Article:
Festival News

Soundwave May Not Be Coming Back To Your City Next Year

Last week, Tone Deaf reported on the warning that Soundwave promoter AJ Maddah issued to punters in Adelaide. Responding to a fan on Twitter, Maddah described ticket sales in the South Australian capital as “pathetic”, and claimed that it would be “the last Soundwave in Adelaide unless it picks up in a big way”.

It appears that Maddah’s worrying declaration has come to fruition. The festival founder confirmed last night that while ticket sales for the Adelaide leg of Soundwave 2015, which features a lineup of Slipknot, Faith No More, Soundgarden, and more, did improve, it was “nowhere near enough” to save the festival.

After one follower asked if the promoter would consider giving the troubled Adelaide leg “one last shot” with a return to a one-day format, Maddah replied simply, “We can’t bring a show of this magnitude down again for so few people. Sorry.” It’s not known how many tickets Soundwave Adelaide managed to sell.

The future of the South Australian instalment of the popular hard rock festival has long been in doubt. As the event traditionally fell on the same weekend as popular events like the Clipsal 500, ticket sales often failed to meet expectations and logistical costs such as accommodation were increased significantly.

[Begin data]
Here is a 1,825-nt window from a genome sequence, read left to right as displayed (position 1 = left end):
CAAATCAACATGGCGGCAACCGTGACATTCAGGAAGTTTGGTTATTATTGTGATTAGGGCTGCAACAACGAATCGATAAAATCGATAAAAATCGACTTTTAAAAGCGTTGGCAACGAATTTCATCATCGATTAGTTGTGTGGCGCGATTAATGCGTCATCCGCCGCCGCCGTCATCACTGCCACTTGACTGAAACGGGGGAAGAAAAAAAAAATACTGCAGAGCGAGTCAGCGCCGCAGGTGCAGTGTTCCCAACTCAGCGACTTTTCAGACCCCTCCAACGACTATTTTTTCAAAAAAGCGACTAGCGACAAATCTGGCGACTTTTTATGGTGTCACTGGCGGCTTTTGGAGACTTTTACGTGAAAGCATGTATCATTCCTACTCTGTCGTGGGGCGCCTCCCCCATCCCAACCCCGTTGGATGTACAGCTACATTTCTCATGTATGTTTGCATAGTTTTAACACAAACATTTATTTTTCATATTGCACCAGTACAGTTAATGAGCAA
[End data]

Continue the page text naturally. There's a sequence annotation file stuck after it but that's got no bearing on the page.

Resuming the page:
Festival organisers also experienced clashes with the local city council. Last year, Maddah claimed that council was attempting to kill the festival by turning the bureaucratic screws on organisers via the introduction of draconian noise management protocols.

With Adelaide now omitted from any future Soundwave instalments, the festival is now an East Coast exclusive. The city of Perth, where the festival originated, hosted its final Soundwave event last year. At the time, Maddah said that keeping Perth would have meant the end of the festival.

Meanwhile, organisers continue to face frustrations and criticism from Victorian punters and even the government. As Tone Deaf reported yesterday, an email was sent out to Soundwave’s Melbourne punters over the weekend, confirming that this year’s event would not have a dedicated train line to the venue.

While organisers initially claimed that the government revoked the line, with Maddah calling Victorian Premier Daniel Andrews a “scumbag”, Public Transport Victoria and members of the state government, including Mr Andrews, have since claimed that the transport crisis is due to Soundwave’s own mismanagement.

An agreement has since been met, which will see the government providing extra shuttle busses for punters at no cost. However, many are still concerned as Soundwave clashes with several events happening in the CBD on Saturday, including White Night, the Cricket World Cup, an A-League match, the races, and a concert at Rod Laver Arena.



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